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News Corp. ready to unload MySpace

Parent company is eyeing the sale of the social network, saying that it's received interest from potential buyers without placing MySpace on the market.

Lance Whitney Contributing Writer
Lance Whitney is a freelance technology writer and trainer and a former IT professional. He's written for Time, CNET, PCMag, and several other publications. He's the author of two tech books--one on Windows and another on LinkedIn.
Lance Whitney
2 min read

News Corp. is weighing the sale of MySpace as one of a few remaining options to deal with the once popular but now languishing social network.

News Corp. CEO Chase Carey said yesterday in an earnings conference call that the time is right to consider either restructuring its relationship with MySpace or just selling it outright.

"We recognize that the plan to allow MySpace to reach its full potential may be best developed under a new ownership structure and we're evaluating those strategic alternatives," Carey said, according to the AFP news service.

Although Carey clarified that options could include a sale, a new investor, or even sticking with MySpace but only through some type of restructuring, he did acknowledge that News Corp. has already heard from potential buyers.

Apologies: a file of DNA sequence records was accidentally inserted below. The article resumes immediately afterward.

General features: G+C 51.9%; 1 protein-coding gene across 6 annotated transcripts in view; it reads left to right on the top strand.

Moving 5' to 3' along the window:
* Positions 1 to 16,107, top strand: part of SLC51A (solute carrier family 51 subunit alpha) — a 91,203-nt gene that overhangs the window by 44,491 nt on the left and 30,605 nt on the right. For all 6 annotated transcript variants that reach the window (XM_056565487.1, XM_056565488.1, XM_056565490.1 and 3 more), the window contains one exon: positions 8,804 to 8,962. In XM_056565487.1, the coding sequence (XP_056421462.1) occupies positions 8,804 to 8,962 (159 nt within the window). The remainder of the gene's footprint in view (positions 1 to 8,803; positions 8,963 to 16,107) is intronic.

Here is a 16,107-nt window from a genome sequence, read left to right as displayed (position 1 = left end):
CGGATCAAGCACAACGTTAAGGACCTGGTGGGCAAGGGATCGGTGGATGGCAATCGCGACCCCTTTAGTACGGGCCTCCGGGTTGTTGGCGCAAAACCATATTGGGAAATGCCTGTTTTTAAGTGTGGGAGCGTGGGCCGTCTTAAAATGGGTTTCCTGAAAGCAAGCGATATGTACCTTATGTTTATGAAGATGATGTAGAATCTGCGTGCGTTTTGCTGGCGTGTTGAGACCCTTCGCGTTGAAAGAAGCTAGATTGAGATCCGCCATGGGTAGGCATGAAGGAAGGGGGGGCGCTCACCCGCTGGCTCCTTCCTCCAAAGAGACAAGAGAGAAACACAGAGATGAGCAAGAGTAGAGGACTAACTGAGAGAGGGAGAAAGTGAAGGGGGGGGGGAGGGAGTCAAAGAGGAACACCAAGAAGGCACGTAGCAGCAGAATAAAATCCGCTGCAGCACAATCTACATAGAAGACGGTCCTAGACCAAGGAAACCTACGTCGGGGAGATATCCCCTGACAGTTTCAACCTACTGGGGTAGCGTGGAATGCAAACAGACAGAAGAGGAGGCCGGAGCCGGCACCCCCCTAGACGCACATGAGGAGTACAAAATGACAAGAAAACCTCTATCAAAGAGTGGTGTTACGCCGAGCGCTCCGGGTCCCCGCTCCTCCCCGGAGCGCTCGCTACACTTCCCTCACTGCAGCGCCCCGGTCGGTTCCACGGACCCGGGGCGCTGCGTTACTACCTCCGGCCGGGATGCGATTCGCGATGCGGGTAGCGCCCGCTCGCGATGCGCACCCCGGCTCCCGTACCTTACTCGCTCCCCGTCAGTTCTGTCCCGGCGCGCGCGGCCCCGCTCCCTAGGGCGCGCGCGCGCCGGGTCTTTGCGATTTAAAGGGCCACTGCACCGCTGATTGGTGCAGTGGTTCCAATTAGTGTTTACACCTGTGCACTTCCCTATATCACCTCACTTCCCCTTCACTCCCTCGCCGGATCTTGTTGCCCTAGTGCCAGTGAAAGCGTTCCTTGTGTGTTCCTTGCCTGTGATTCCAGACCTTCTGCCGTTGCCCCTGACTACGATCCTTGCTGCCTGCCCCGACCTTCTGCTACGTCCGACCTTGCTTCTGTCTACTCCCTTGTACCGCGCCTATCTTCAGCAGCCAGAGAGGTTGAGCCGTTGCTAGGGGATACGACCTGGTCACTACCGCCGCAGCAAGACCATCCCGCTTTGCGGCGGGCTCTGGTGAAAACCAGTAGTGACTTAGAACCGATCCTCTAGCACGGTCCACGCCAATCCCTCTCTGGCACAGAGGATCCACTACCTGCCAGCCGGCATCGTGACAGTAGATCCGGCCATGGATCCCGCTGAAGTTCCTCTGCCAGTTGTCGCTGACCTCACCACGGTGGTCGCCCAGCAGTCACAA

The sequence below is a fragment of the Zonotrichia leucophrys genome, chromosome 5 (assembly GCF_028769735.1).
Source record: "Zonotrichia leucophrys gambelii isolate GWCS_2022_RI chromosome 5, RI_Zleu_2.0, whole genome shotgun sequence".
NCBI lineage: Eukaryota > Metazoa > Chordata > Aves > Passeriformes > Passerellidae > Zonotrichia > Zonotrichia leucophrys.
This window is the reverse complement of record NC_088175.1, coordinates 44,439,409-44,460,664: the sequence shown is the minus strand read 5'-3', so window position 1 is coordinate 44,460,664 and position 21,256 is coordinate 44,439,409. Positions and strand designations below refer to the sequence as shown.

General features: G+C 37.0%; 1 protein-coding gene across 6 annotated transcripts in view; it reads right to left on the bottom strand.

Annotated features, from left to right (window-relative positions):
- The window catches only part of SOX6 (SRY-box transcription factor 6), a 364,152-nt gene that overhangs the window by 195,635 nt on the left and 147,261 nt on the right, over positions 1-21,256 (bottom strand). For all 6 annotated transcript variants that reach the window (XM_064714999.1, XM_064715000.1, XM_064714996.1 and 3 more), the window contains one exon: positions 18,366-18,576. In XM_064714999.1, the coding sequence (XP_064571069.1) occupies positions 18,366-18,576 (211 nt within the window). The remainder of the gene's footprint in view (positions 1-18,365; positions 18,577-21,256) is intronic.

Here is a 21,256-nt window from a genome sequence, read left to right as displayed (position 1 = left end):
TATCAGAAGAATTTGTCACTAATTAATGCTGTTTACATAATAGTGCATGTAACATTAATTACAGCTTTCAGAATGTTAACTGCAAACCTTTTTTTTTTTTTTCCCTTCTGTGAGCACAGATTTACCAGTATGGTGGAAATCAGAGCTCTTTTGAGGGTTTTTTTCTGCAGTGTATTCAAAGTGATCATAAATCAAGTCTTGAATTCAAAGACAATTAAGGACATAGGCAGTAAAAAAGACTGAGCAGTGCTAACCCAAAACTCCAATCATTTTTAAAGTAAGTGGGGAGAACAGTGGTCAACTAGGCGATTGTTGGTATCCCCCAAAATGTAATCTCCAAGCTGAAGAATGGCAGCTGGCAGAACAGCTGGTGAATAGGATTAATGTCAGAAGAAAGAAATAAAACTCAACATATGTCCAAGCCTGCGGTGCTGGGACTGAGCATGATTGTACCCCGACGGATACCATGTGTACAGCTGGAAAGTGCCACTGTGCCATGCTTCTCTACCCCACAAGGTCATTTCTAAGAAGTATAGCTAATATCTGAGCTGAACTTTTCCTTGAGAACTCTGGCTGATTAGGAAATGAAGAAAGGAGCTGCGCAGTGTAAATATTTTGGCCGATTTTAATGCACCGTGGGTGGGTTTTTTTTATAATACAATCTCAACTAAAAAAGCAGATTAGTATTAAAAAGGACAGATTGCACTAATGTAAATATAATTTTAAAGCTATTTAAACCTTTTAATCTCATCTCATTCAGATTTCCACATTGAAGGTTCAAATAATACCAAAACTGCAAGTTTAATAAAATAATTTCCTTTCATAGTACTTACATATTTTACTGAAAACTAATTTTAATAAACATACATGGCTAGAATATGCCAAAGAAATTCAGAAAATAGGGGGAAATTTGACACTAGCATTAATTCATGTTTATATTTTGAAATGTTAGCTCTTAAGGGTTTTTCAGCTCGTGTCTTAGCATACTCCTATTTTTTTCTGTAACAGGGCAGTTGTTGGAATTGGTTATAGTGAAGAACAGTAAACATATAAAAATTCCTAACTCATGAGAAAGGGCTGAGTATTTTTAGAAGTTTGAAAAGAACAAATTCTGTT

"The interest to date has ranged from 'A' to 'Z,' from industry players, financial players to foreign to domestic and that's without really being out there," he said, according to AFP. "It's sort of incoming, we're not soliciting anything at this point."

The latest rumblings about a sale or other alternative follow word last month from a MySpace representative that News Corp. was looking into possibilities, such as a sale or spinoff.

Yesterday, News Corp. reported net income double that from the prior year's quarter, thanks in large part to a strong showing from its cable and broadcast TV operations. But the good news was tempered by higher losses and slower sales from MySpace, forcing its parent to take another writedown on the struggling company. Last month, MySpace CEO Mike Jones announced plans to lay off almost half of all his employees.

When News Corp. bought MySpace in 2005, the social network was considered a hot property. But as competition from Facebook began to surface, both membership and ad revenue started to decline. Former MySpace CEO Owen Van Natta tried to explain the problem when he was still at the helm in 2009, saying that the company stopped innovating and moving forward at the same time it was hit by the growing popularity of Facebook and Twitter.

MySpace has since tried a couple of tricks, such as reinventing itself into more of an entertainment hub for the Generation Y crowd and cutting a deal with Facebook to let people log in to MySpace with their Facebook accounts. But in a November call with analysts, Chase himself acknowledged that time is running out for MySpace.